The choice of the appropriate sampling method for the surface analysis of pathogens.

Listeria monocytogenes and Salmonella are currently two of the bacteria causing most concern in the food sector in terms of safety. In order to produce safe food, food industries should have a correct self-control system. This system should be focused on both the final product and the work surfaces, due to the fact that these areas might lead to recontamination, especially in case of ready-to-eat products.

The U.S. Food and Drug Administration (FDA) has established a series of guidelines to perform the surface testing properly. This document claims that “The two most common methods to collect samples are “surface sponging” and swabbing”. But, which one is the ideal method to carry out the self-control in my company?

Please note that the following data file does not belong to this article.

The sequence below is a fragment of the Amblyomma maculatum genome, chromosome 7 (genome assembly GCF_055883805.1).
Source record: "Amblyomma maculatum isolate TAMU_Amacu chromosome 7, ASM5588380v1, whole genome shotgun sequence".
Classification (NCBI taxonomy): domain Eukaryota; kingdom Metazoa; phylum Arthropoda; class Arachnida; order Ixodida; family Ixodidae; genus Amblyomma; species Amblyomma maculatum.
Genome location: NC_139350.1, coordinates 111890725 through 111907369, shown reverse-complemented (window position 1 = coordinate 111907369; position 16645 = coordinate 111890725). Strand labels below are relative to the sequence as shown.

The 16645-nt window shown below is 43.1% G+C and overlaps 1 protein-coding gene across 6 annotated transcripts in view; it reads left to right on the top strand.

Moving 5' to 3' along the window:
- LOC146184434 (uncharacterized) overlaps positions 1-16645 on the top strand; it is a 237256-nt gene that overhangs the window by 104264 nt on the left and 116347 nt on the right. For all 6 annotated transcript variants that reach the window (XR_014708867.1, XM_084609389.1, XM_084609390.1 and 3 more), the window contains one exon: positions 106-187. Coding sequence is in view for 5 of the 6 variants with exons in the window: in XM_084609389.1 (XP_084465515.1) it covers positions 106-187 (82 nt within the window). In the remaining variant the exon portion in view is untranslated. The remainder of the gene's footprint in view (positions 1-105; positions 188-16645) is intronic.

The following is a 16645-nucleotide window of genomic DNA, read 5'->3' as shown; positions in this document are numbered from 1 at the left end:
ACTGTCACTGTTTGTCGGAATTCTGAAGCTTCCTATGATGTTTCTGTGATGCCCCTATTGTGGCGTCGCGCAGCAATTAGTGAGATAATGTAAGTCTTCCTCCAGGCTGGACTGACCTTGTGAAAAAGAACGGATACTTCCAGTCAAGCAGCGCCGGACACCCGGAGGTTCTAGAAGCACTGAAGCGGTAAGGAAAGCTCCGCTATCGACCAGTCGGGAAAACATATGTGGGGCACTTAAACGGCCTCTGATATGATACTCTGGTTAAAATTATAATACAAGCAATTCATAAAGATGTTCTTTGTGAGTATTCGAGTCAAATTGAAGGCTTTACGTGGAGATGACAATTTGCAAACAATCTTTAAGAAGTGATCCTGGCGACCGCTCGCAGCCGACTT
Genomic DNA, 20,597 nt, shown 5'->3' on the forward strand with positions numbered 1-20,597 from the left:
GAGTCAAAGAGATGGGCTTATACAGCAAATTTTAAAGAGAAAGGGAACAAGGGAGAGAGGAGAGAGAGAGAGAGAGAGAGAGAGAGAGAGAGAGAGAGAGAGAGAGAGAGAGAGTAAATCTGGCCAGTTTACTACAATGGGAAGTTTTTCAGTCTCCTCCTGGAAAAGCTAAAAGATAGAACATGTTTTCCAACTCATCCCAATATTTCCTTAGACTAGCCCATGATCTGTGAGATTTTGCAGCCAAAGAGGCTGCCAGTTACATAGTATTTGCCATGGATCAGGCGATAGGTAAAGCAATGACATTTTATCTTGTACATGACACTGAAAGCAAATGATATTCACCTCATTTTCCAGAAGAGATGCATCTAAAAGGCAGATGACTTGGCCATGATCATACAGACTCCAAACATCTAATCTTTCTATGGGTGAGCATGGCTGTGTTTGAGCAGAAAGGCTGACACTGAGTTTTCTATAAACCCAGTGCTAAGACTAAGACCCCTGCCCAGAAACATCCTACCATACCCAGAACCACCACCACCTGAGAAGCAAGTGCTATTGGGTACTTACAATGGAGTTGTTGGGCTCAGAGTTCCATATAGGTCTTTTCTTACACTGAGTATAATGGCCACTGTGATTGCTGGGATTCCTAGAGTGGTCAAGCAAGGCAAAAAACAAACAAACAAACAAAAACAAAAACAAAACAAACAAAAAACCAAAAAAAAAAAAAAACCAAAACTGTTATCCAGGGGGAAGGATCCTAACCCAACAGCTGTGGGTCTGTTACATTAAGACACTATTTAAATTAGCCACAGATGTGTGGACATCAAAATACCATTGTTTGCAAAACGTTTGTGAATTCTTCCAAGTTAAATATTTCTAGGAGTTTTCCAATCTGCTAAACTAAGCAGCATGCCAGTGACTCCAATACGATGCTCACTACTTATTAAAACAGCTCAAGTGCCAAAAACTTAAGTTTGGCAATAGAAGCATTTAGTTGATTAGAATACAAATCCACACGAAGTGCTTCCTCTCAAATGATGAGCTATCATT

The choice of the most suitable method for each surface depends on different factors such as, the amount of surface to be sampled, the presence of cracks or areas of difficult access, the number of samples… Furthermore, the possible presence of biofilms increases the necessity of performing the surface sampling with strong friction. If this friction is not carried out strongly, the presence of pathogenic bacteria wouldn’t be detected.

It is well known that most of the commercial methods for the detection of Salmonella and Listeria monocytogenes are based on swabbing. However, the surface sponging is recommended by The FDA due to its stronger friction ability and its possibility of sampling larger surfaces.

The MicroLab Surfaces method has been optimized for the surface sponging following these guidelines. Therefore, surface analysis can be easily performed with the sponge included with each MicroLab device. This sponge should be directly inserted into the MicroLab device to allow carrying out the Salmonella or Listeria monocytogenes tests in two simple steps.

Cristian Razquin